Saturday, November 28, 2015

Social Media: The New Social Forum?

Julie Weller

With so many anonymous users commenting offensively and inappropriately on online articles, it's no wonder that several online newspapers have made the decision that requires users to leave comments through a personal social media account. Although this has turned some users off and fewer comments are being made, most newspapers who have made this change say it's worth it.

As journalists and public relations professionals, I think we can all agree that it is better to have ten comments that discuss the topic of the content in a critical way, that is informative to the writer and the organization, than to have 100 comments that trash the content in an offensive way and could never be helpful.

With social media as the future for most newspapers any way, it makes sense to conduct conversations around articles and content through social media platforms such as Facebook and Twitter. After all, social media is all about conversation and sharing content.

The problem with anonymous user comments is that people can say whatever they want- be it racist, sexist, or just blatantly offensive. Take for instance this racist comment made by an anonymous user on an article that covered a shooting in Buffalo, New York.

According to CNN, comments such as this one gave reason for the newspaper in Buffalo that posted this article to get rid of anonymous user comments and require users to comment through a registered personal account.

And many newspapers, including Gannett Newspapers such as USA Today and other smaller online sites like The Verge have followed suite.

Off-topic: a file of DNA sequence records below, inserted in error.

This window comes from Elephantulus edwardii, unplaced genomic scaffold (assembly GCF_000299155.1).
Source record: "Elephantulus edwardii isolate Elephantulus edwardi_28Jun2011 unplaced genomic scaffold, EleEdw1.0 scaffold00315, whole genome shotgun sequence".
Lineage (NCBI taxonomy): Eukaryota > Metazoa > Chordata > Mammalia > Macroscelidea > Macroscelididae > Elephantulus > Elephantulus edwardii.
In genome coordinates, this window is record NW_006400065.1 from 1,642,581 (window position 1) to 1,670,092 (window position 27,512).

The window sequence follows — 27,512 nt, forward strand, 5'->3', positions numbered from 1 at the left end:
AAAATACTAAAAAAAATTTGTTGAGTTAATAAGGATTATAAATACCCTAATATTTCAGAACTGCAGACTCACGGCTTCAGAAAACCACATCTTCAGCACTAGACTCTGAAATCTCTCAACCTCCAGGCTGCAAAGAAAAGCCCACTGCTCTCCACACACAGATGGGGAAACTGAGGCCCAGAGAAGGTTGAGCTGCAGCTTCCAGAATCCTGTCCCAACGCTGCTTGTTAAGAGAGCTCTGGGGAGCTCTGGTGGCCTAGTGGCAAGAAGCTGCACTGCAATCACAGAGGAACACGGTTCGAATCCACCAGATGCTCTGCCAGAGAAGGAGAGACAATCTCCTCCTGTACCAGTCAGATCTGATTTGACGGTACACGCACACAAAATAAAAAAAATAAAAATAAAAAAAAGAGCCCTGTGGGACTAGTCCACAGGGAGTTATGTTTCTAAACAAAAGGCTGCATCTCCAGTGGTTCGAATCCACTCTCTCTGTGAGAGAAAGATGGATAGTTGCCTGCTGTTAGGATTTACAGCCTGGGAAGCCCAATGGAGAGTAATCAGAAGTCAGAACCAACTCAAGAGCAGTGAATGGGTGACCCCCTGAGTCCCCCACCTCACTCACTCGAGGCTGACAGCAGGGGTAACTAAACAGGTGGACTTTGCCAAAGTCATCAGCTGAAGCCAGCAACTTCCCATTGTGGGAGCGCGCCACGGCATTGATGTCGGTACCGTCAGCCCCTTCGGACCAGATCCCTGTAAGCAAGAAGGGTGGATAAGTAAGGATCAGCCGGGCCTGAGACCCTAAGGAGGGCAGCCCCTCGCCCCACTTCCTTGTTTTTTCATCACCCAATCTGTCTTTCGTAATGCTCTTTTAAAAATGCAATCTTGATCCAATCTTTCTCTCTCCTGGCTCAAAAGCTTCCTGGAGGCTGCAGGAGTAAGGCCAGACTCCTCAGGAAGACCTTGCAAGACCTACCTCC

USA Today now posts their 'Conversation Guidelines' on their website, which explains to users how to comment to articles via their Facebook accounts and what type of content is appropriate. It's here that they explain their right to suspend any comment that they deem offensive or inappropriate. 

USA Today comment section that requires users to sign in via their personal Facebook accounts

With these new guidelines, USA Today can worry less about constantly monitoring their comment sections because users are less likely to use offensive language when their username is attached. Even in the sports section articles, the comment content is clean and free of curse words. 

When we think about it, there are only a small amount of people in the world who could care less if people put offensive, vulgar comments with their name and their picture. Personally, I ignore people like this online because I know that they are usually only trying to instigate a fight.

With less users commenting out of vulgarity, more room is left for meaningful conversation about the content that we as journalists and public relations professionals worked so hard to produce. Not only is the quality of discussion higher when people are responsible for what they say, it also generates more article views.

If we are friends with someone who comments on an online article, that comment shows up on our timeline. Chances our, if they found the article to be of interest, so will we and we'll click on it. That or we will probably want to see what article was important enough for one of our friends to leave a comment on.

So really, this new decision has been a win-win for online newspapers. By putting a comment with a name and a face, and making users responsible for what they say online, newspapers are allowing more meaningful conversations to be had around the articles they produce, while generating more traffic towards their content. 

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